OBJ 3: Further, according to James 1:17 with God "there is no change, nor shadow of alteration." But it seems to argue some change in the Divine will that God should give man certain sacraments for his sanctification now during the time of grace, and other sacraments before Christ's coming. Therefore it seems that other sacraments should not have been instituted after Christ.

Aquin.: SMT TP Q[61] A[4] OTC Para. 1/1

On the contrary, Augustine says (Contra Faust. xix) that the sacraments of the Old Law "were abolished because they were fulfilled; and others were instituted, fewer in number, but more efficacious, more profitable, and of easier accomplishment."

Aquin.: SMT TP Q[61] A[4] Body Para. 1/1

I answer that, As the ancient Fathers were saved through faith in Christ's future coming, so are we saved through faith in Christ's past birth and Passion. Now the sacraments are signs in protestation of the faith whereby man is justified; and signs should vary according as they signify the future, the past, or the present; for as Augustine says (Contra Faust. xix), "the same thing is variously pronounced as to be done and as having been done: for instance the word 'passurus' [going to suffer] differs from 'passus' [having suffered]." Therefore the sacraments of the New Law, that signify Christ in relation to the past, must needs differ from those of the Old Law, that foreshadowed the future.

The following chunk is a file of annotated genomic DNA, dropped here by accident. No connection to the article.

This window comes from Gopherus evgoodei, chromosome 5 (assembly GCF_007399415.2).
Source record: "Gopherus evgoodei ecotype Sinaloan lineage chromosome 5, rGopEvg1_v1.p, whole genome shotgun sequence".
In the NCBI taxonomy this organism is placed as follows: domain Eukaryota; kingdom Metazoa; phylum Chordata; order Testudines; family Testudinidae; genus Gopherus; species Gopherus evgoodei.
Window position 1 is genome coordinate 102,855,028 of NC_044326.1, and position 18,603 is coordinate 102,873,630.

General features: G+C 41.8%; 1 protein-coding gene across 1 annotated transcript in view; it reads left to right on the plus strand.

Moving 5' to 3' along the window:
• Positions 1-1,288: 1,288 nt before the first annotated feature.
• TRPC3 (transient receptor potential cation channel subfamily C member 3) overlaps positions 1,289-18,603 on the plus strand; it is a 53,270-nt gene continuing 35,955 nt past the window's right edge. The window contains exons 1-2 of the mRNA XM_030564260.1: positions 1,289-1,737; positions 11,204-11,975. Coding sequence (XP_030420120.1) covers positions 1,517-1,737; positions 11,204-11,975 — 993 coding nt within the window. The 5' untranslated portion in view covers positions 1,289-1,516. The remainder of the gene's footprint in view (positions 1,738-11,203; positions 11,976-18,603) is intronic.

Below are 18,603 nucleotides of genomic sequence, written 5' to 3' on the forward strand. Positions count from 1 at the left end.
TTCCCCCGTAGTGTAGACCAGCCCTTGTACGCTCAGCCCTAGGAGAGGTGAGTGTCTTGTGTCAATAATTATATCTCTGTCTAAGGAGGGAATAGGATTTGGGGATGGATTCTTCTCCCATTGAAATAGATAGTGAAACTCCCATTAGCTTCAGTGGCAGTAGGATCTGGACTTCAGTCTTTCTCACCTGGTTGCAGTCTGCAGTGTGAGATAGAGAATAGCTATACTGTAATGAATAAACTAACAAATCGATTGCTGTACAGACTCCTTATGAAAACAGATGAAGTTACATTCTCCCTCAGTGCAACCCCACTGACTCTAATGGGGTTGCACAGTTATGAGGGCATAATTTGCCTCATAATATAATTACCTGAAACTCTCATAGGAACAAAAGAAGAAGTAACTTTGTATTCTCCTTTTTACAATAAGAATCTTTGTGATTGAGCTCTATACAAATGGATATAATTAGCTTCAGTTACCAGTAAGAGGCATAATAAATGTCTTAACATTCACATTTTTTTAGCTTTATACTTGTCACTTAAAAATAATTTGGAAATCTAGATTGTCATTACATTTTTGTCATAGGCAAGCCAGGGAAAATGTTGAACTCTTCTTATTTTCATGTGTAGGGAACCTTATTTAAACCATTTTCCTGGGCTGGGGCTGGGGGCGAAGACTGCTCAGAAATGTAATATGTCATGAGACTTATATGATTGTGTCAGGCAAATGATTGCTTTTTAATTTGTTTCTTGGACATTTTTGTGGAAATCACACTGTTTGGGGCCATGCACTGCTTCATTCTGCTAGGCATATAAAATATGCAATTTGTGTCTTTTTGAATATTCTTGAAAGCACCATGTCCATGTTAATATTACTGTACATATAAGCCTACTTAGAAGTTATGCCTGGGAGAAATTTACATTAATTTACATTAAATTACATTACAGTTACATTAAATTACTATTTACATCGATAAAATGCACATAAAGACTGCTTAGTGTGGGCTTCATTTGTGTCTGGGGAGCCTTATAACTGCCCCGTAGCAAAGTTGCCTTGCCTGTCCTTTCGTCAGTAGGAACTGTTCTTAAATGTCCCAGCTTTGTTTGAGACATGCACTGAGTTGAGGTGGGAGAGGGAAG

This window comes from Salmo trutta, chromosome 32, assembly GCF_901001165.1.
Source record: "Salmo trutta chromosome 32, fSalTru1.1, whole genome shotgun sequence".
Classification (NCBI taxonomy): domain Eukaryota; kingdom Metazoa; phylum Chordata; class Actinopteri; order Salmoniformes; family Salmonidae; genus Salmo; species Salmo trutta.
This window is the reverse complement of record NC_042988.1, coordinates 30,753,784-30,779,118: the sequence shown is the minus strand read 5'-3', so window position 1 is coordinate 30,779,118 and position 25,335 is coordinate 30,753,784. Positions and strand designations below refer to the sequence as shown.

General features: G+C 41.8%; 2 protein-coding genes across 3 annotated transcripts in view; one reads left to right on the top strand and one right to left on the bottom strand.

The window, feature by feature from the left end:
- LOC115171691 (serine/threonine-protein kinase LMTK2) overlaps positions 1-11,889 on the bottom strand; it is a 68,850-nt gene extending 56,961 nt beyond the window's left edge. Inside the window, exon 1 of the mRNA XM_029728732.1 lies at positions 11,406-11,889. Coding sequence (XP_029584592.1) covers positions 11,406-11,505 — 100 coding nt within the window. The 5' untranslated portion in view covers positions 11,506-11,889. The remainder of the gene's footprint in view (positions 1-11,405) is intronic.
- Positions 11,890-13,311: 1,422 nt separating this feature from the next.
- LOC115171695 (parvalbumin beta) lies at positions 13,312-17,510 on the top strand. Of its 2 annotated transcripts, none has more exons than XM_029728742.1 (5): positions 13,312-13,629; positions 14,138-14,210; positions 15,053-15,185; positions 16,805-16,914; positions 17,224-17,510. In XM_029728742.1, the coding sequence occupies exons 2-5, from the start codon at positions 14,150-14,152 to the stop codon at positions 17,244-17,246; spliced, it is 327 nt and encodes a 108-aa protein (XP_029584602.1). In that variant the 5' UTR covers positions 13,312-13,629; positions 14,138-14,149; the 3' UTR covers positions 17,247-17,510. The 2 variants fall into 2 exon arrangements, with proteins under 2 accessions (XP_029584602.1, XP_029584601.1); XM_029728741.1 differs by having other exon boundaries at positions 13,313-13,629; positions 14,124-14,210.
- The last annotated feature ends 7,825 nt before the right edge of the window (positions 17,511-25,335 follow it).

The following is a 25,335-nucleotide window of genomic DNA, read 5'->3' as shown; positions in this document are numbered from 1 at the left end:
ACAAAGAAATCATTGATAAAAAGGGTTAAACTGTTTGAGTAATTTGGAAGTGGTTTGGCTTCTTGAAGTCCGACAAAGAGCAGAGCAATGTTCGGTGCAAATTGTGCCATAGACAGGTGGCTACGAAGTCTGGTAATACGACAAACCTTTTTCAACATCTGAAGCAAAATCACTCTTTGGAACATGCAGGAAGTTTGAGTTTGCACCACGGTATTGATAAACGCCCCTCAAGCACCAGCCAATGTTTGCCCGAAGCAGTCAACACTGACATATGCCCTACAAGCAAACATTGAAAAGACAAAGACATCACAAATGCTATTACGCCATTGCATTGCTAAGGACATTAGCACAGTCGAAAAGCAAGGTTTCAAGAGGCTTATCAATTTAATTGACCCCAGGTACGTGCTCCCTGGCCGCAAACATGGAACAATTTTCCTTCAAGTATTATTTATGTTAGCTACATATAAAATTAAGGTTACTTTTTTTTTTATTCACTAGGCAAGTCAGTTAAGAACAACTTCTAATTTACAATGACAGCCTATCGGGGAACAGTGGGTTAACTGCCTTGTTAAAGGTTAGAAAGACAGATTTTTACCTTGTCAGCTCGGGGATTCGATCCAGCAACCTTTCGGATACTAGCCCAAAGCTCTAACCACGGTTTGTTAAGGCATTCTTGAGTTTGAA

Aquin.: SMT TP Q[61] A[4] R.O. 1 Para. 1/1

Reply OBJ 1: As Dionysius says (Eccl. Hier. v), the state of the New Law. is between the state of the Old Law, whose figures are fulfilled in the New, and the state of glory, in which all truth will be openly and perfectly revealed. Wherefore then there will be no sacraments. But now, so long as we know "through a glass in a dark manner," (1 Cor. 13:12) we need sensible signs in order to reach spiritual things: and this is the province of the sacraments.

Aquin.: SMT TP Q[61] A[4] R.O. 2 Para. 1/1

Reply OBJ 2: The Apostle calls the sacraments of the Old Law "weak and needy elements" (Gal. 4:9) because they neither contained nor caused grace. Hence the Apostle says that those who used these sacraments served God "under the elements of this world": for the very reason that these sacraments were nothing else than the elements of this world. But our sacraments both contain and cause grace: consequently the comparison does not hold.

Aquin.: SMT TP Q[61] A[4] R.O. 3 Para. 1/1

Reply OBJ 3: Just as the head of the house is not proved to have a changeable mind, through issuing various commands to his household at various seasons, ordering things differently in winter and summer; so it does not follow that there is any change in God, because He instituted sacraments of one kind after Christ's coming, and of another kind at the time of the Law. because the latter were suitable as foreshadowing grace; the former as signifying the presence of grace,

Aquin.: SMT TP Q[62] Out. Para. 1/1

OF THE SACRAMENTS' PRINCIPAL EFFECT, WHICH IS GRACE (SIX ARTICLES)

We have now to consider the effect of the sacraments. First of their principal effect, which is grace; secondly, of their secondary effect, which is a character. Concerning the first there are six points of inquiry: